CHARLESTON, W.Va. -- Gov. Earl Ray Tomblin on Wednesday submitted a $4.726 billion 2014-15 budget plan that includes no new taxes or fee increases, and provides small pay raises for teachers, school service personnel and state government employees.
The budget proposes spending about $146 million more than the state is expected to collect in taxes and state Lottery revenue, and proposes making up the gap, in part, by tapping into the state's Rainy Day emergency reserve fund.
Revenue Secretary Bob Kiss said Wednesday it is "clearly an austere budget," but said the state is financially sound, unlike the crisis it faced in 1989, when he was House Finance Committee chairman.
"We are in far better position to deal with these challenges than a half-generation ago," Kiss said, adding, "This is not a long-term structural problem. This is a short-term problem."
Despite having to close a funding gap, the budget proposes no taxes or fee increases, and provides for 2-percent pay raises for teachers and school service personnel, and across-the-board $504 raises for state employees, at a total cost of $41.68 million.
Those raises were already built into the long-term state budget plan, which also calls for additional pay increases in 2016 and 2018.
However, the 2014-15 budget will require many state agencies to absorb another 7.5 percent spending cut, while Higher Education will have a 3.75 percent budget reduction.
Because public education, most Health and Human Resources' agencies, Corrections, Juvenile Services and certain other agencies are exempt from the spending cut, that amounts to an overall $69.9 million reduction in spending.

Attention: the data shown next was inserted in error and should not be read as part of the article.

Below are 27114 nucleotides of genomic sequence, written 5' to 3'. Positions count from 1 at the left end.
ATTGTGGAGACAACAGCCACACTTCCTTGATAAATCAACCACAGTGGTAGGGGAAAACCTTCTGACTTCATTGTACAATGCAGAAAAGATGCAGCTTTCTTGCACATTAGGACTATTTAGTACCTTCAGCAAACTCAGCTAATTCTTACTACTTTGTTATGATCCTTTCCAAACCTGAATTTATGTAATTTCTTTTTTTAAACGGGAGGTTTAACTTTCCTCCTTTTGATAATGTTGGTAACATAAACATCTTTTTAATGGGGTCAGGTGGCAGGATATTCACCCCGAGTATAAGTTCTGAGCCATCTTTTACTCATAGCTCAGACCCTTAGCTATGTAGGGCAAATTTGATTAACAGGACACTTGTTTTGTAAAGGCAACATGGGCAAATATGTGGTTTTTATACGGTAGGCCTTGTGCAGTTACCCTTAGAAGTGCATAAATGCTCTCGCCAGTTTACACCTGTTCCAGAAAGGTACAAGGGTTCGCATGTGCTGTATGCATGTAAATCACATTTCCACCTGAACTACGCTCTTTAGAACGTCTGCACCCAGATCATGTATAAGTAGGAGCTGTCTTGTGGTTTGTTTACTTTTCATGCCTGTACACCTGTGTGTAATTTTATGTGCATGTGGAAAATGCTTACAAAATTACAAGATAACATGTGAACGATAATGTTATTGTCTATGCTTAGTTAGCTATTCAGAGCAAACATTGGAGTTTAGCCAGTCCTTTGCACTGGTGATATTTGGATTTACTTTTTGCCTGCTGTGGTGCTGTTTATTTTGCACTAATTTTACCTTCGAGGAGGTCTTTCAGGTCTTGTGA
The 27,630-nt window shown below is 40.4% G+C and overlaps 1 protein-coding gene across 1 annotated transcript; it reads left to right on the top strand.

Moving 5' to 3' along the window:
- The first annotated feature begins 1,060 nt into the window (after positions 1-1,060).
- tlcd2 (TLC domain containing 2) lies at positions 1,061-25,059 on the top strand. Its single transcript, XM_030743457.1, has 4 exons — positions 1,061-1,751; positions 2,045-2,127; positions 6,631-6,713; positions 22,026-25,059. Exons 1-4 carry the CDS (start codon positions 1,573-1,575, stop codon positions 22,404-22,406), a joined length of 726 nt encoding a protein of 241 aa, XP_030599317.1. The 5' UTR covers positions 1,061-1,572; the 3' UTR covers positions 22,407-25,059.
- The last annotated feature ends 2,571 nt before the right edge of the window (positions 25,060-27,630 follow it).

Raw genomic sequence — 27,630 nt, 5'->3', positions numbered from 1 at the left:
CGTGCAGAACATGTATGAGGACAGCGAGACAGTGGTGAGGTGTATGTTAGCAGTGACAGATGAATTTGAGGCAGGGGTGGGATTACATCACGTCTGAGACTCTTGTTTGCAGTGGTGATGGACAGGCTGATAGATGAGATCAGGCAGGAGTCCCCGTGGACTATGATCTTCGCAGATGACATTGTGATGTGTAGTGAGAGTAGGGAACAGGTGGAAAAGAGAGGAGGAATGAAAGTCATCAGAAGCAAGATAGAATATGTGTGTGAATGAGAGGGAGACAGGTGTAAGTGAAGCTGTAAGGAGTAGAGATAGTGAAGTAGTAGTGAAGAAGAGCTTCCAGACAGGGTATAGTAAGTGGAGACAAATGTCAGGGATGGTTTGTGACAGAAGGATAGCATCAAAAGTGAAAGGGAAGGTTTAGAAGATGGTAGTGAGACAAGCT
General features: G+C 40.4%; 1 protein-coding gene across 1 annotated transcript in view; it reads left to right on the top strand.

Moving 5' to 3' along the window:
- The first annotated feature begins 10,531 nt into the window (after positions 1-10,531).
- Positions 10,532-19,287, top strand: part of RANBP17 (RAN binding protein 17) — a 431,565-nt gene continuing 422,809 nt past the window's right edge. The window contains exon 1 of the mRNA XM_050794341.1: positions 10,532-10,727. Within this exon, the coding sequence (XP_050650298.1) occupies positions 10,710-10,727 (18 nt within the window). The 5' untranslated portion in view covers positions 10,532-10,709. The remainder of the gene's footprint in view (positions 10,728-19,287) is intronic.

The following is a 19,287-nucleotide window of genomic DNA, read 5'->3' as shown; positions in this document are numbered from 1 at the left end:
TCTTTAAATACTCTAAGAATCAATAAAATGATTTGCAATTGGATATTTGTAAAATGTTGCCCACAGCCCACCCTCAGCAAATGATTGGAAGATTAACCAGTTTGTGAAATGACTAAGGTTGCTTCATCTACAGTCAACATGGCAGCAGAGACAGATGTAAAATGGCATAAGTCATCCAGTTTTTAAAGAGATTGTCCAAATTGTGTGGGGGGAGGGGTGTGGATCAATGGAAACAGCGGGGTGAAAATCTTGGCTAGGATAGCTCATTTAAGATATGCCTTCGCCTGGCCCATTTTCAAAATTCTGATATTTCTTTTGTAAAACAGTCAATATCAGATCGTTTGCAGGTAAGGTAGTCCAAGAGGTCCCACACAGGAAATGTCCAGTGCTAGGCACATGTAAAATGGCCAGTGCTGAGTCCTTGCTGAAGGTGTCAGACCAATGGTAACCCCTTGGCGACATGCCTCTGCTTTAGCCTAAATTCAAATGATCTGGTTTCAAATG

Kiss said the budget bill does not call for elimination of any programs or state offices, but said department heads may opt to make such cuts to comply with the spending reduction.
Meanwhile, a final round of reductions in business franchise and corporate net taxes will reduce state tax collections by about $39 million this budget year, Deputy Revenue Secretary Mark Muchow said.
Medicaid costs are a key reason for the growth in spending, with the state's share of the state-managed health-care program for the poor, elderly and disabled projected to increase by $87 million, to $662.76 million.
Kiss stressed that the increase is not driven by Medicaid expansion for low-income families or by the Affordable Care Act but because the state has to fund a higher percentage of Medicaid costs under a federal formula based on the state's per-capita income.
"Because of improvements in our economy, we are required to foot a higher percentage of the Medicaid bill," Kiss said, noting that the state's share of Medicaid costs has gone from 20 percent to 30 percent.
Tomblin proposes transferring $83.83 million out of the Rainy Day reserve fund to help cover the Medicaid increase.
That would mark the first time the state has tapped into the fund to close a budget gap. (It has used Rainy Day funds in the past to pay costs for natural-disaster recovery efforts.)
Kiss said he is hopeful the transfer will not set a precedent for future administrations to raid the fund, which currently has a balance of $918.33 million.
"We believe the Legislature will work with us," he said. "It could be a slippery slope if we're not careful. We intend to be vigilant."
Kiss said that if the Legislature adopts the austere budget this year, projections for continuing improvement in the state economy point to long-term budget surpluses, beginning in 2017.
Reach Phil Kabler at email@example.com or 304-348-1220.